The older version was called the Wheeler & Wilson 9, the newer version introduced in 1895 was the D-9 (later the model became the Singer 9W after Wheeler & Wilson was taken over). There are several differences including the change from free standing hand crank to a more compact one, the size of the bed and slide plates, bed castings, spool pin, take up lever, type of bobbin, thread cutter, serial numbers, even type of needle between the Wheeler & Wilson 9 and the Wheeler & Wilson D 9.

      See full description of The New W. & W. Machine.

      The (earlier) Wheeler & Wilson 9 hand crank case is larger, it has a rope handle that was covered in leather (as with Wheeler & Wilson 8 machines). This was superseded by a metal handled bentwood case when the model became the D 9. This model was sold with a roll-top accessories box (see below), called a "revolving shutter box", which fits neatly under the arm of the machine. Later D 9 hand crank machines have a slim-line case that is significantly smaller than earlier bentwood cases.

      The Wheeler & Wilson 9 measures 19" across the top of the case and the width of the base is approximately 10".

      The bed of the machine itself is approx. 14" long x 6 1/2" wide.

      The later version of the D-9 case is smaller, measuring 17" across the top of the case and the width of the base is approximately 7 1/4" wide. The case handle is recessed.

      The bed of the machine is approx. 13 1/2" long and 6 1/2" wide. Note the shorter slide plate. The D-9 hand crank model was available with and without accessories box to the right.

      Bobbins: The earlier machines (Wheeler & Wilson 9) take a 'bagel' shaped bobbin in a holder that slides into position, like the later Wheeler & Wilson 8. The D-9 machines use a latch arrangement for holding the bobbin, without a holder. Bobbins are not quite the same for both models; the D-9 has a small hole in the bobbin, whereas the 9 has a small hole in the holder.

      It appears that the early Wheeler & Wilson 9 machines take a round shank needle ( Boye 27), whereas the later D 9 machines take a flat shanked 127x1 (Boye 18).

      Courtesy of Claire Sherwell


      Here is a description of some differences between a machine with serial number 229218 and one with a serial number of 2878031:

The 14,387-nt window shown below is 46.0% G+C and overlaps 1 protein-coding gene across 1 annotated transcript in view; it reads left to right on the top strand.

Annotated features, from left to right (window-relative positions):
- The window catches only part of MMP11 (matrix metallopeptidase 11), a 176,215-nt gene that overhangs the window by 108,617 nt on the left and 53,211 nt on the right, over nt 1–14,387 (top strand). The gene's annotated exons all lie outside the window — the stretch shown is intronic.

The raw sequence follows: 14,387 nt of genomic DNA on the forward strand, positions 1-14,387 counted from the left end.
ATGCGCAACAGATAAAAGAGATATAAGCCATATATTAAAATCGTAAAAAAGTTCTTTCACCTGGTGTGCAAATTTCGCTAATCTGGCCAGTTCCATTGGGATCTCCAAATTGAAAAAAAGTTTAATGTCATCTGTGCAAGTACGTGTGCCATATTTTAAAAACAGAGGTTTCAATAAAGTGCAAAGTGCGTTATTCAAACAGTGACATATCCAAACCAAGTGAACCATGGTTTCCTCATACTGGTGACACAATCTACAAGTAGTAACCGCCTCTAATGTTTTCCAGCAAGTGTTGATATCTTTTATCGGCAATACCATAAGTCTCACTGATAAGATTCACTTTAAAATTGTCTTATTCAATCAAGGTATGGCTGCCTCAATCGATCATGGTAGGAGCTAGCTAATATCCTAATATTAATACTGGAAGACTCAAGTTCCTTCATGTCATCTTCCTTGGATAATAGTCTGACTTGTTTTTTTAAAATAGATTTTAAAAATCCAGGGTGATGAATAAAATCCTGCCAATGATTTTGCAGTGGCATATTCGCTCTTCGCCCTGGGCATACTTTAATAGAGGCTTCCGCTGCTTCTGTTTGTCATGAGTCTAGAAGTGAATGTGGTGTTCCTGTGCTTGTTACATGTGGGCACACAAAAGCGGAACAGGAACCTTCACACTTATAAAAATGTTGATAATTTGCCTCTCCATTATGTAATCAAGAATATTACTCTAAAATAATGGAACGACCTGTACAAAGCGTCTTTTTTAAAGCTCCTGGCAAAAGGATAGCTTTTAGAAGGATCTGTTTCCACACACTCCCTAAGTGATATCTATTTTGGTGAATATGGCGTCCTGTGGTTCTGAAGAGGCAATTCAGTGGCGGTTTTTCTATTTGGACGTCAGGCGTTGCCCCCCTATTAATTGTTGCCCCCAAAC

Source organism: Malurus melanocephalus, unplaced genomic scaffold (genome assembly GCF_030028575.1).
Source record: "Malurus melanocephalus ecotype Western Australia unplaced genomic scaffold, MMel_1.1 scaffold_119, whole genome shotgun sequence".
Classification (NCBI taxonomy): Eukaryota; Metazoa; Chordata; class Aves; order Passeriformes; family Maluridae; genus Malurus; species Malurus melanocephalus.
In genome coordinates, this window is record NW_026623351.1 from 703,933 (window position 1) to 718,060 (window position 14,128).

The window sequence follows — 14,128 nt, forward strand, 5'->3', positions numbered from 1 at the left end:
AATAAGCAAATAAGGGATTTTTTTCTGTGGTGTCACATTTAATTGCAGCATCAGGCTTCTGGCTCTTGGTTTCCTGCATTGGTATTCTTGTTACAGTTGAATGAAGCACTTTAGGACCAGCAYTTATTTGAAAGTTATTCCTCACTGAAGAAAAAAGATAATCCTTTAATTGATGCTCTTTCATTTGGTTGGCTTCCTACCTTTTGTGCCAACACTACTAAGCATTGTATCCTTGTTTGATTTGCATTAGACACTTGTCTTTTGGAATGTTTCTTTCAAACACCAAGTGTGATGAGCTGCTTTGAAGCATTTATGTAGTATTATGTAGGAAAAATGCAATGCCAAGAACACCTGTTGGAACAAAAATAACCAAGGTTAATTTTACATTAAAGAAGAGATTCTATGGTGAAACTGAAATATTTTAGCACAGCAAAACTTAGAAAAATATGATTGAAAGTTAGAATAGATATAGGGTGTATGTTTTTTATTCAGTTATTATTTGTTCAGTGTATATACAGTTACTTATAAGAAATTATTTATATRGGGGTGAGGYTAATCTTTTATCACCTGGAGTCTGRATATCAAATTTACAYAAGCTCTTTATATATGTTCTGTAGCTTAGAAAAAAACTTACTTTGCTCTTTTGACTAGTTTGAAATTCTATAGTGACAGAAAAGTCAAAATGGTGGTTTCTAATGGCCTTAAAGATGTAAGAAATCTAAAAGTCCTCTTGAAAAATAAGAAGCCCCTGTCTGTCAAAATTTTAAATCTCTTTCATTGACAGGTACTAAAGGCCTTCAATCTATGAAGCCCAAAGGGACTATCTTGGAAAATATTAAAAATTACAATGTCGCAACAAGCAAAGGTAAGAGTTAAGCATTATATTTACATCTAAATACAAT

#229,218 & 2,878,031

      Courtesy of Miller Fulks

      The take-up lever on the earlier one, at the top, has a roller end much like a re-located Wheeler & Wilson 8, while the later one is self threading.

      Shanks of the feet: Dimension-wise they are all identical & the bottom of the notch in the #9 & D-9 is in same location as the hole in the #8, despite slots being on different sides.

      Sleeve clamp: Earlier machines don't have a sleeve clamp, later ones do.


      That last bit I excerpted mainly because of the low, six digit serial number. Your machine could well be an early D-9.
    6. keramikos, 5 months ago
      Niki, just revisiting this.

      In looking at your machine, and comparing it with those closeups of various parts at the needlebar website, yours seems to have the later style of self-threading thread takeup, thread guide, and and foot installed on the machine; however, you have a selection of older style feet in your attachments.

      It all seems to support the idea that your machine is an early D-9.
    7. keramikos, 5 months ago
      Niki, I decided to take a closer look at your attachments.

      One of them has "PAT.OCT.20.91" on it. That's a feller and hemmer:

      That big, rectangular doodad with the meaurements on it might be a tucker, e.g.:

      And that comb-looking thing is probably a shirrer:
    8. keramikos, 5 months ago
      BTW, if you look closely at the patent drawing of the feller/hemmer, it appears to be a multi-piece device.

      You have the main foot device (with the patent number engraved on it), and the adjustable ga[u]ge (all the way over by the edge of the cabinet top), but I don't see the small piece identified as the separator. Neither do I see the thumbscrew.

      I do see a thumbscrew on that as-yet unidentified doodad near the bottom of the picture, so that one might work for both, but that separator piece is another matter.
    9. keramikos, 5 months ago
      Some of those attachments are illustrated, named, and demonstrated towards the end of the basic user manual, but not all.

      Here's a Wayback machine copy of a W&W No. 9 attachment manual:

      I still don't see an illustration, etc., for that one doodad towards the bottom of the picture, but maybe I don't recognize it because of the angle (is it perhaps the ruffler?).

      To the right of it is probably the non-adjustable hemmer foot, but it's on its side, so it's difficult to be sure.

      Oh well.